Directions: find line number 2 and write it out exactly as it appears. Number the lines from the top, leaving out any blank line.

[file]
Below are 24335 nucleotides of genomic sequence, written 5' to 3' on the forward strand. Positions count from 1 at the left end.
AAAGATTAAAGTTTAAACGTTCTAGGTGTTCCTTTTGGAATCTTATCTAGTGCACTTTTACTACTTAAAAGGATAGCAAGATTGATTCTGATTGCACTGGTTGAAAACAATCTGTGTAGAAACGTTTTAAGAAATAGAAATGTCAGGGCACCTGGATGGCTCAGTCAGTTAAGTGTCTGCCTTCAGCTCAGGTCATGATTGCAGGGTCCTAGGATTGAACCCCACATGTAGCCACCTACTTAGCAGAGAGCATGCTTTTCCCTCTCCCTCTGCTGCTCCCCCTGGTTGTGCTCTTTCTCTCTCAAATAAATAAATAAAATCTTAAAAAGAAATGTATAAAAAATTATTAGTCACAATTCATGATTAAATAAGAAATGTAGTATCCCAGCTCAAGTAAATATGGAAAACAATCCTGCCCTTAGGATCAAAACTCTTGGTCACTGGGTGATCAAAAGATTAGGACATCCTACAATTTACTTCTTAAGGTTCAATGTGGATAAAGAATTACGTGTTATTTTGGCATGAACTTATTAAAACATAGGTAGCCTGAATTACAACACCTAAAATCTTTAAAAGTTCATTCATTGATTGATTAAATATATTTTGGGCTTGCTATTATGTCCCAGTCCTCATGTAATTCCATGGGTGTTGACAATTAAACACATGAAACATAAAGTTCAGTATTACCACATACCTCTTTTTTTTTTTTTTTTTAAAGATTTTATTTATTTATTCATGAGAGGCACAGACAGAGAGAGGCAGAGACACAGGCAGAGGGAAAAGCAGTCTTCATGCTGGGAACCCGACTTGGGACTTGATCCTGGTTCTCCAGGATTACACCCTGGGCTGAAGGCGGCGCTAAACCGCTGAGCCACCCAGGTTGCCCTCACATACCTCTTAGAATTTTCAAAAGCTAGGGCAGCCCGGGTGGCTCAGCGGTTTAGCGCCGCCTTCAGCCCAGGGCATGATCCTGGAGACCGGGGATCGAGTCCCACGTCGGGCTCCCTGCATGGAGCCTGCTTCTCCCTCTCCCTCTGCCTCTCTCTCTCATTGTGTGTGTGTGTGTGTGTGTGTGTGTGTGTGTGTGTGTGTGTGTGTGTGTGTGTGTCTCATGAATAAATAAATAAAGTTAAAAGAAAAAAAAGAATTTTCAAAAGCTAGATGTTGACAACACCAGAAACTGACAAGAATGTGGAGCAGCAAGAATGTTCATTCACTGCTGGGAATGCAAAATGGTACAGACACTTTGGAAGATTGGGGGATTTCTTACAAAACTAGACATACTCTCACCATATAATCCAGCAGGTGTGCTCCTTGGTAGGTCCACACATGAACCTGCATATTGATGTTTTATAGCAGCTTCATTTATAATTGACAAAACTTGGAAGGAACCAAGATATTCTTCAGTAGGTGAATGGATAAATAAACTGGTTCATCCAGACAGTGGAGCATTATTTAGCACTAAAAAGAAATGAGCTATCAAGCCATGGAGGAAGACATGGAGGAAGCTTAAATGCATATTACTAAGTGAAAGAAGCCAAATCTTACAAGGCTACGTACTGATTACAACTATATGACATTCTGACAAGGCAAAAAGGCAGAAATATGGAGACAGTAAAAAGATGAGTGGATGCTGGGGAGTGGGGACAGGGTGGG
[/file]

AAAGATTAAAGTTTAAACGTTCTAGGTGTTCCTTTTGGAATCTTATCTAGTGCACTTTTACTACTTAAAAGGATAGCAAGATTGATTCTGATTGCACTGGTTGAAAACAATCTGTGTAGAAACGTTTTAAGAAATAGAAATGTCAGGGCACCTGGATGGCTCAGTCAGTTAAGTGTCTGCCTTCAGCTCAGGTCATGATTGCAGGGTCCTAGGATTGAACCCCACATGTAGCCACCTACTTAGCAGAGAGCATGCTTTTCCCTCTCCCTCTGCTGCTCCCCCTGGTTGTGCTCTTTCTCTCTCAAATAAATAAATAAAATCTTAAAAAGAAATGTATAAAAAATTATTAGTCACAATTCATGATTAAATAAGAAATGTAGTATCCCAGCTCAAGTAAATATGGAAAACAATCCTGCCCTTAGGATCAAAACTCTTGGTCACTGGGTGATCAAAAGATTAGGACATCCTACAATTTACTTCTTAAGGTTCAATGTGGATAAAGAATTACGTGTTATTTTGGCATGAACTTATTAAAACATAGGTAGCCTGAATTACAACACCTAAAATCTTTAAAAGTTCATTCATTGATTGATTAAATATATTTTGGGCTTGCTATTATGTCCCAGTCCTCATGTAATTCCATGGGTGTTGACAATTAAACACATGAAACATAAAGTTCAGTATTACCACATACCTCTTTTTTTTTTTTTTTTTAAAGATTTTATTTATTTATTCATGAGAGGCACAGACAGAGAGAGGCAGAGACACAGGCAGAGGGAAAAGCAGTCTTCATGCTGGGAACCCGACTTGGGACTTGATCCTGGTTCTCCAGGATTACACCCTGGGCTGAAGGCGGCGCTAAACCGCTGAGCCACCCAGGTTGCCCTCACATACCTCTTAGAATTTTCAAAAGCTAGGGCAGCCCGGGTGGCTCAGCGGTTTAGCGCCGCCTTCAGCCCAGGGCATGATCCTGGAGACCGGGGATCGAGTCCCACGTCGGGCTCCCTGCATGGAGCCTGCTTCTCCCTCTCCCTCTGCCTCTCTCTCTCATTGTGTGTGTGTGTGTGTGTGTGTGTGTGTGTGTGTGTGTGTGTGTGTGTGTGTGTGTCTCATGAATAAATAAATAAAGTTAAAAGAAAAAAAAGAATTTTCAAAAGCTAGATGTTGACAACACCAGAAACTGACAAGAATGTGGAGCAGCAAGAATGTTCATTCACTGCTGGGAATGCAAAATGGTACAGACACTTTGGAAGATTGGGGGATTTCTTACAAAACTAGACATACTCTCACCATATAATCCAGCAGGTGTGCTCCTTGGTAGGTCCACACATGAACCTGCATATTGATGTTTTATAGCAGCTTCATTTATAATTGACAAAACTTGGAAGGAACCAAGATATTCTTCAGTAGGTGAATGGATAAATAAACTGGTTCATCCAGACAGTGGAGCATTATTTAGCACTAAAAAGAAATGAGCTATCAAGCCATGGAGGAAGACATGGAGGAAGCTTAAATGCATATTACTAAGTGAAAGAAGCCAAATCTTACAAGGCTACGTACTGATTACAACTATATGACATTCTGACAAGGCAAAAAGGCAGAAATATGGAGACAGTAAAAAGATGAGTGGATGCTGGGGAGTGGGGACAGGGTGGG